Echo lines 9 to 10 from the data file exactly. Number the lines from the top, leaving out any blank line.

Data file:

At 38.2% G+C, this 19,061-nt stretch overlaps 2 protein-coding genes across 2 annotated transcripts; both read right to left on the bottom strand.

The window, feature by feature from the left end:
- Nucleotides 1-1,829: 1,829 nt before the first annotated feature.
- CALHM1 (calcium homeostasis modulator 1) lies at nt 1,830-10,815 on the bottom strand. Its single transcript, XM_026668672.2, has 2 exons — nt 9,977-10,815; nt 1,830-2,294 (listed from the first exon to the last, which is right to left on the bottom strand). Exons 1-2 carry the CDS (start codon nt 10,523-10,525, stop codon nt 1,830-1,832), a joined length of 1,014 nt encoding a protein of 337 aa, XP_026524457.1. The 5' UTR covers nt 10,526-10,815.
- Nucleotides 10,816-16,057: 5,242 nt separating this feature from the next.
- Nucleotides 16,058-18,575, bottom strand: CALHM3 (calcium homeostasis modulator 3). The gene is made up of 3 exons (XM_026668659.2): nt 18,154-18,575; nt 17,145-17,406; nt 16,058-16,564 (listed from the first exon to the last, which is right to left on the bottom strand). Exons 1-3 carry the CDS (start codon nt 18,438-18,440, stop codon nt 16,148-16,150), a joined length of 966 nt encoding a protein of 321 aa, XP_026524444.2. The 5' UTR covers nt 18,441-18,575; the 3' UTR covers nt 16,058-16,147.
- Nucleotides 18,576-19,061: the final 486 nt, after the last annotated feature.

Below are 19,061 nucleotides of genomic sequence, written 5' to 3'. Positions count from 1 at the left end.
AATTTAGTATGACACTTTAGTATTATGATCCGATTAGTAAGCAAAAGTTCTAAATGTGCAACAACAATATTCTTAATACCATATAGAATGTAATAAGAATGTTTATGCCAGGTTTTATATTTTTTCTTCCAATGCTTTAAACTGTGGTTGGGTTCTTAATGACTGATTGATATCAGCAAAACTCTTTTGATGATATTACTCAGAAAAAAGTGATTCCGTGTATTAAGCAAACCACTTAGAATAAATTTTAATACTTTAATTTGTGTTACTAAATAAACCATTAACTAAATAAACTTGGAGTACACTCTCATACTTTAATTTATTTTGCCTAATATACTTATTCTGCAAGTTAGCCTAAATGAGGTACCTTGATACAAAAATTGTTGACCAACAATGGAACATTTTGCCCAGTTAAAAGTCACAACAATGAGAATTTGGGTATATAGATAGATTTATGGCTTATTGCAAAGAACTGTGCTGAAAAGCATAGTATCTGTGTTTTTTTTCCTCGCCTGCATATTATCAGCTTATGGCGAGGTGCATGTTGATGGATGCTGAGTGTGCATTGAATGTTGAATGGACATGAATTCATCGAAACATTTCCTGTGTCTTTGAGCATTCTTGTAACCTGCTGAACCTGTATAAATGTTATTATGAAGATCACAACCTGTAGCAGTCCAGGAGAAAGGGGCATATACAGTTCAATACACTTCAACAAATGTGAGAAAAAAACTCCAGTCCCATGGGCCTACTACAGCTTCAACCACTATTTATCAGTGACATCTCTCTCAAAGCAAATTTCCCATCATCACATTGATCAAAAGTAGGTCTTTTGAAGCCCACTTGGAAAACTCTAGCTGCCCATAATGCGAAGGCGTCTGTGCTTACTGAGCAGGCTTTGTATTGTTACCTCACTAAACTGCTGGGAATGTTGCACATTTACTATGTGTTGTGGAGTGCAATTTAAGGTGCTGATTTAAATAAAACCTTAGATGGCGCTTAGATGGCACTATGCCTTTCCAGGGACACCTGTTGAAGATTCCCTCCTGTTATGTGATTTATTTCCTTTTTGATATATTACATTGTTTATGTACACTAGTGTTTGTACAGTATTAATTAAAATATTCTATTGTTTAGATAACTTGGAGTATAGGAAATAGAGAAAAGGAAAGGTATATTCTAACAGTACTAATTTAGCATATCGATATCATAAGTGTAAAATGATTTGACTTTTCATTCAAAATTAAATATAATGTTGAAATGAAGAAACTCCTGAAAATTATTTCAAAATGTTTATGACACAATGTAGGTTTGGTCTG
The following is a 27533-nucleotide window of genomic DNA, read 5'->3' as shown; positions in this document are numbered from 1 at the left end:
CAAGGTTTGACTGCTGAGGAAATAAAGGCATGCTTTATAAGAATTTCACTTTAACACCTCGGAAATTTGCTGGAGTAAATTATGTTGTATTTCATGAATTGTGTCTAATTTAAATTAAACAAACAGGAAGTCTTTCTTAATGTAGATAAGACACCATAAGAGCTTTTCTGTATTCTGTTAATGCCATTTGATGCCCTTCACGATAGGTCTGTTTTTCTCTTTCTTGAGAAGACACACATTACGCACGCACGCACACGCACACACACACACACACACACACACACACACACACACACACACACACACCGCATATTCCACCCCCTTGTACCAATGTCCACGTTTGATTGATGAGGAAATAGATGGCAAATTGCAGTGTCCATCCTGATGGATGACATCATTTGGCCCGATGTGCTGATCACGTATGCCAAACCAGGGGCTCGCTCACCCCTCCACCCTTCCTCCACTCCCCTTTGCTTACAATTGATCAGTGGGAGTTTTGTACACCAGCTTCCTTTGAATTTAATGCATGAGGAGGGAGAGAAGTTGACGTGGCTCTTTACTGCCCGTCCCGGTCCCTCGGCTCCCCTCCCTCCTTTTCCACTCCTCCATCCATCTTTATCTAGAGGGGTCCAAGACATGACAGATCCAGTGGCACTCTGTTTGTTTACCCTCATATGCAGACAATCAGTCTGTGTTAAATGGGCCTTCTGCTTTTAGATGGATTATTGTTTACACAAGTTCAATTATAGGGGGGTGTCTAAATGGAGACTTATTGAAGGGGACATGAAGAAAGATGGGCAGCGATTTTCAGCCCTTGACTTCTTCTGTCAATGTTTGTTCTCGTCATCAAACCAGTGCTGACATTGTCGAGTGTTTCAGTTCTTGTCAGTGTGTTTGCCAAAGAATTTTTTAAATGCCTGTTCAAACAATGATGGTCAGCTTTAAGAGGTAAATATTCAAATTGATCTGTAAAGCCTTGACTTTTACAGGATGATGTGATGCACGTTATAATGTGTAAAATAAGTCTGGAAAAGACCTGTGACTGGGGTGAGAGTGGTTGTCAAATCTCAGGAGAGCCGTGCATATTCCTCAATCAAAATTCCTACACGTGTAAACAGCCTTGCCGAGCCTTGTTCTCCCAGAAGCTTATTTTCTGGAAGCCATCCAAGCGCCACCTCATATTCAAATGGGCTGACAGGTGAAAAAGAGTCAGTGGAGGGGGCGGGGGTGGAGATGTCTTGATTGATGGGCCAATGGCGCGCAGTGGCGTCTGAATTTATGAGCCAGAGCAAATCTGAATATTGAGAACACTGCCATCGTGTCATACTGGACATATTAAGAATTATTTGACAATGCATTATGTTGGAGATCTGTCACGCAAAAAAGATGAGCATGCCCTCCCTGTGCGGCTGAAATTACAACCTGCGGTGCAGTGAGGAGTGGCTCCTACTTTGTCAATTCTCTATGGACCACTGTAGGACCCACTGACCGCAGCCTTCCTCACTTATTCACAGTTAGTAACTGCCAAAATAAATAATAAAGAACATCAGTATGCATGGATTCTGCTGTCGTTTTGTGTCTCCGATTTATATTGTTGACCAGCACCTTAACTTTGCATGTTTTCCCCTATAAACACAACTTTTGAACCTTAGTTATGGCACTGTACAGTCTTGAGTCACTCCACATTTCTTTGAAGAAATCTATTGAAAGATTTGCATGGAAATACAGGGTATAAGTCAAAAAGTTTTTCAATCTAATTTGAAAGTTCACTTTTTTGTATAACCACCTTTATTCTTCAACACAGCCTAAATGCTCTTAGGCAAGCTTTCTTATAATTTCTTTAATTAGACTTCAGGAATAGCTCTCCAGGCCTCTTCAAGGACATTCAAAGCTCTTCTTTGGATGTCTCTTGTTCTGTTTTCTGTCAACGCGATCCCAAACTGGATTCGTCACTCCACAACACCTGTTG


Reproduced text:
AATTTAGTATGACACTTTAGTATTATGATCCGATTAGTAAGCAAAAGTTCTAAATGTGCAACAACAATATTCTTAATACCATATAGAATGTAATAAGAATGTTTATGCCAGGTTTTATATTTTTTCTTCCAATGCTTTAAACTGTGGTTGGGTTCTTAATGACTGATTGATATCAGCAAAACTCTTTTGATGATATTACTCAGAAAAAAGTGATTCCGTGTATTAAGCAAACCACTTAGAATAAATTTTAATACTTTAATTTGTGTTACTAAATAAACCATTAACTAAATAAACTTGGAGTACACTCTCATACTTTAATTTATTTTGCCTAATATACTTATTCTGCAAGTTAGCCTAAATGAGGTACCTTGATACAAAAATTGTTGACCAACAATGGAACATTTTGCCCAGTTAAAAGTCACAACAATGAGAATTTGGGTATATAGATAGATTTATGGCTTATTGCAAAGAACTGTGCTGAAAAGCATAGTATCTGTGTTTTTTTTCCTCGCCTGCATATTATCAGCTTATGGCGAGGTGCATGTTGATGGATGCTGAGTGTGCATTGAATGTTGAATGGACATGAATTCATCGAAACATTTCCTGTGTCTTTGAGCATTCTTGTAACCTGCTGAACCTGTATAAATGTTATTATGAAGATCACAACCTGTAGCAGTCCAGGAGAAAGGGGCATATACAGTTCAATACACTTCAACAAATGTGAGAAAAAAACTCCAGTCCCATGGGCCTACTACAGCTTCAACCACTATTTATCAGTGACATCTCTCTCAAAGCAAATTTCCCATCATCACATTGATCAAAAGTAGGTCTTTTGAAGCCCACTTGGAAAACTCTAGCTGCCCATAATGCGAAGGCGTCTGTGCTTACTGAGCAGGCTTTGTATTGTTACCTCACTAAACTGCTGGGAATGTTGCACATTTACTATGTGTTGTGGAGTGCAATTTAAGGTGCTGATTTAAATAAAACCTTAGATGGCGCTTAGATGGCACTATGCCTTTCCAGGGACACCTGTTGAAGATTCCCTCCTGTTATGTGATTTATTTCCTTTTTGATATATTACATTGTTTATGTACACTAGTGTTTGTACAGTATTAATTAAAATATTCTATTGTTTAGATAACTTGGAGTATAGGAAATAGAGAAAAGGAAAGGTATATTCTAACAGTACTAATTTAGCATATCGATATCATAAGTGTAAAATGATTTGACTTTTCATTCAAAATTAAATATAATGTTGAAATGAAGAAACTCCTGAAAATTATTTCAAAATGTTTATGACACAATGTAGGTTTGGTCTG
The following is a 27533-nucleotide window of genomic DNA, read 5'->3' as shown; positions in this document are numbered from 1 at the left end: